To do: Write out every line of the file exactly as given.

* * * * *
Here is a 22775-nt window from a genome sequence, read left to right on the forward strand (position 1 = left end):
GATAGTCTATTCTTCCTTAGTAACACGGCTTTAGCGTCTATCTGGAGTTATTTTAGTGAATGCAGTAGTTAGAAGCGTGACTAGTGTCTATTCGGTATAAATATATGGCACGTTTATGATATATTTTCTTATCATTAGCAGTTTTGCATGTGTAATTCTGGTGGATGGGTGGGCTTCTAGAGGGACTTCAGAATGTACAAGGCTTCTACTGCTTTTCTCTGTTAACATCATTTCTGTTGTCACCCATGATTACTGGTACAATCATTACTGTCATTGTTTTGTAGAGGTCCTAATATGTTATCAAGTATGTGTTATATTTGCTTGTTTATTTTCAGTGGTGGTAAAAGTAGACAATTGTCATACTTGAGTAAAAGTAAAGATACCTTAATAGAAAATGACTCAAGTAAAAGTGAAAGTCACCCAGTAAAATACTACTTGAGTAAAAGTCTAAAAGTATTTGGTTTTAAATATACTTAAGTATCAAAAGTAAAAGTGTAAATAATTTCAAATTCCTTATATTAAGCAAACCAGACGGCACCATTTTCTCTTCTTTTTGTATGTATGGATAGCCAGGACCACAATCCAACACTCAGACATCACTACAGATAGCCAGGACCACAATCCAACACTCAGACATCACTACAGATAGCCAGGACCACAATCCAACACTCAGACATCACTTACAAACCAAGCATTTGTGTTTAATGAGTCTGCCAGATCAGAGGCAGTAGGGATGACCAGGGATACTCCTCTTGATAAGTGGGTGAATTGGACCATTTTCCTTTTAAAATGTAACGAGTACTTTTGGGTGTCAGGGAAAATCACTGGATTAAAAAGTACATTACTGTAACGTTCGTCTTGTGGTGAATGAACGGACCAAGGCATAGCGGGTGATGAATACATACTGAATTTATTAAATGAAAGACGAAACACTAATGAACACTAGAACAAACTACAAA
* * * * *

Here is a 22775-nt window from a genome sequence, read left to right on the forward strand (position 1 = left end):
GATAGTCTATTCTTCCTTAGTAACACGGCTTTAGCGTCTATCTGGAGTTATTTTAGTGAATGCAGTAGTTAGAAGCGTGACTAGTGTCTATTCGGTATAAATATATGGCACGTTTATGATATATTTTCTTATCATTAGCAGTTTTGCATGTGTAATTCTGGTGGATGGGTGGGCTTCTAGAGGGACTTCAGAATGTACAAGGCTTCTACTGCTTTTCTCTGTTAACATCATTTCTGTTGTCACCCATGATTACTGGTACAATCATTACTGTCATTGTTTTGTAGAGGTCCTAATATGTTATCAAGTATGTGTTATATTTGCTTGTTTATTTTCAGTGGTGGTAAAAGTAGACAATTGTCATACTTGAGTAAAAGTAAAGATACCTTAATAGAAAATGACTCAAGTAAAAGTGAAAGTCACCCAGTAAAATACTACTTGAGTAAAAGTCTAAAAGTATTTGGTTTTAAATATACTTAAGTATCAAAAGTAAAAGTGTAAATAATTTCAAATTCCTTATATTAAGCAAACCAGACGGCACCATTTTCTCTTCTTTTTGTATGTATGGATAGCCAGGACCACAATCCAACACTCAGACATCACTACAGATAGCCAGGACCACAATCCAACACTCAGACATCACTACAGATAGCCAGGACCACAATCCAACACTCAGACATCACTTACAAACCAAGCATTTGTGTTTAATGAGTCTGCCAGATCAGAGGCAGTAGGGATGACCAGGGATACTCCTCTTGATAAGTGGGTGAATTGGACCATTTTCCTTTTAAAATGTAACGAGTACTTTTGGGTGTCAGGGAAAATCACTGGATTAAAAAGTACATTACTGTAACGTTCGTCTTGTGGTGAATGAACGGACCAAGGCATAGCGGGTGATGAATACATACTGAATTTATTAAATGAAAGACGAAACACTAATGAACACTAGAACAAACTACAAA